What I learned from an organic farmer

Haleigh Ortmeier-Clarke

Haleigh Ortmeier-Clarke

Written by Haleigh Ortmeier-Clarke, Minnesota Corn Growers Association intern

Organic farming gets a lot of attention, both good and bad. As someone who comes from a traditional farming background with genetically modified crops and pesticides, I am usually quick on the defensive when it comes to a discussion around organics.

My eyes were opened by Carolyn Olson and Emily Zweber at the CommonGround volunteer training on June 24, at the Minnesota Corn office in Shakopee. CommonGround is a group of farm women who connect with non-farming consumers to answer questions about food and farming.

Each woman took turns introducing their family farms and farming practices, which actually sounded a lot more familiar than I expected. I guess the saying really is true, don’t judge a farm by its title.

At Fairview Farm in Cottonwood, Minn., Carolyn and her husband Jonathan raise organic wheat, corn, and soybeans. They also use cover crops and finish swine for a neighbor. The couple takes pride in how they raise their crops.

Emily and her husband Tim farm with his parents, Jon and Lisa Zweber, just south of the Twin Cities at Zweber Family Farms. The farm has been in the family since 1906. Because of the land topography the family decided to turn to pasture-raised dairy in the 1980s and have been certified organic since 2008. Besides the organic dairy, the family raises non-organic free range chickens, broilers, pigs, and beef.

What is organic?
After introducing us to their farms, Carolyn and Emily did some explaining on what it means to be U.S. Department of Agriculture (USDA) Certified Organic. They are third-party certified, operate under the National Organic Program (NOP, under the USDA), and follow rules and guidelines set up by the  National Organic Standards Board.

Animal welfare standards are similar to conventional farming, but no synthetic hormones, antibiotics, or unapproved inputs may be used. Organic farms are thoroughly inspected to ensure they are maintaining good standards. Carolyn brought some examples of the extensive paperwork and bookkeeping done on the farm that is mandatory to remain certified. It is definitely not a quick, nor simple process.


Carolyn Olson and Emily Zweber talking organic farming at a recent CommonGround training at the Minnesota Corn office.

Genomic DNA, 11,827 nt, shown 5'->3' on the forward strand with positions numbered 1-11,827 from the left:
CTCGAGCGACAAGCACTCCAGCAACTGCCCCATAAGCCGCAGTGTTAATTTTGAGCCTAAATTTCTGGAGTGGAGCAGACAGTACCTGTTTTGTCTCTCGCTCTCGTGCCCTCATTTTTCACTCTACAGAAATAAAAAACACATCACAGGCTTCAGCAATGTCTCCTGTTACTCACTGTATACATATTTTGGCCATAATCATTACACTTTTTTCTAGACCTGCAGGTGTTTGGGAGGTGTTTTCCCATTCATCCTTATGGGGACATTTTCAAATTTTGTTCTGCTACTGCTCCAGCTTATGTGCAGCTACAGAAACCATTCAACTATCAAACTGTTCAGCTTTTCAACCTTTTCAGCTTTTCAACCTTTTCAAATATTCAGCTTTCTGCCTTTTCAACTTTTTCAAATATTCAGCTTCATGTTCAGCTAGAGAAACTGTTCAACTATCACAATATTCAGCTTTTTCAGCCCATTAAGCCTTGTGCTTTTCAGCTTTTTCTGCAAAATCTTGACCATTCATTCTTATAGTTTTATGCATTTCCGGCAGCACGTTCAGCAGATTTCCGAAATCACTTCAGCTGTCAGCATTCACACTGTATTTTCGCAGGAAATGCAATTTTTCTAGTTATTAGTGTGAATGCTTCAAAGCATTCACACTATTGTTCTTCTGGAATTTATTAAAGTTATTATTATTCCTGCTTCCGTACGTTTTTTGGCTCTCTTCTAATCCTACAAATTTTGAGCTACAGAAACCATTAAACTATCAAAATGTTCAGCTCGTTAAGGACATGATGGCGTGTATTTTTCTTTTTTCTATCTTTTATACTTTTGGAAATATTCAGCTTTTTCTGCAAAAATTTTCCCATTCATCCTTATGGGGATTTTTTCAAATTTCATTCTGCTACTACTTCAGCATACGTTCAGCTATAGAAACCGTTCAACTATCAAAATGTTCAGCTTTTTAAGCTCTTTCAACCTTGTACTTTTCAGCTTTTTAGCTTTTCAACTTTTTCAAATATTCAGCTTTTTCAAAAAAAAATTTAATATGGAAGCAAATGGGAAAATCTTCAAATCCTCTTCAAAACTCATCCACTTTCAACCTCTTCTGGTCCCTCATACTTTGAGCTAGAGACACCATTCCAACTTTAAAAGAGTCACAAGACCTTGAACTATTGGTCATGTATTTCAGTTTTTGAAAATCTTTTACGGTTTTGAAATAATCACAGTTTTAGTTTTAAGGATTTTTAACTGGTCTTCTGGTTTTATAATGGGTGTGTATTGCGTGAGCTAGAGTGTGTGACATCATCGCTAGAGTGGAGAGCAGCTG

Hot topics that often arise in organic-focused discussions are antibiotics, weeds, and feeding the world. Emily and Carolyn addressed them all.

Sick animals
The argument for the use of antibiotics makes sense, and there are also many good reasons as to why some farmers choose not use them. Emily says step No. 1 in their plan of attack is prevention. Vaccines are an important part of cows’ lives because they can prevent many diseases and infections before they can happen. Calves get colostrum for a boost and the bedding and facilities are always kept clean.

Consumer-driven demand for antibiotic-free animal products is a driver of the organic industry. In reality, few antibiotics are actually needed. The bottom line, though, is if antibiotics are they only way to save an animal, they will be given antibiotics, even on organic farms. An unnecessary lost life is the last thing that any farmer wants. The animal will not be able to go back into organic production and will be sold. On a dairy farm, the milk collected from the treated animal is kept separate and dumped.

Killing those pesky weeds
Pesticide use is another common talking point for proponents of organic agriculture. I always asked the question, “So what do you do with weeds?”

Carolyn’s answer: “We have a variety of cultivators.” Different equipment is used for different stages of the growing season, for different crops, and for different weeds. I was particularly interested in the flame weeder. To me, this sounded like some sort of action movie contraption with big balls of fire and cool sound effects. Even though it wasn’t pulled out of last week’s blockbuster film, a flame weeder is still a pretty cool contraption.

The weeder has torches that fit between the rows of the crop that hit the weeds with a blast of heat. The point isn’t to end up with a crispy weed, but to draw out the moisture from the weed that is necessary for nutrient movement throughout the plant. Many adjustments need to be made in each weeding situation to prevent the crop itself from being harmed.

Feeding the world
“But how are you going to feed the world on organic” is a common question, one I am too guilty of asking.. Many organic farmers do not see conventional agriculture as a competitor. There is a market for both products and when it comes down to it, “All farmers are working hard. It’s our passion,” Carolyn said.

Emily also had a great point of view: “We’re farming in the best way for our family, farm, and animals. If you don’t agree, go find another farmer to support. Just support agriculture.”

In today’s world of media wars and google Ph.Ds. it’s important to stop and see the tassels sometimes. Marketing campaigns that pit organic versus conventional aren’t really pro one or the other. They’re simply anti-agriculture. Farmers have the same goal, whether they’re certified organic or not. Farmers are producing the food we eat, the fiber we wear, and the fuel we use every day. Supporting agriculture should be an easy choice, a choice we all make.

At the end of the day I think that Carolyn brought us back to what is truly important. “We should ALL be proud of what we are producing.”

Big or small, organic or conventional, we are all agriculture, and THAT is our CommonGround.

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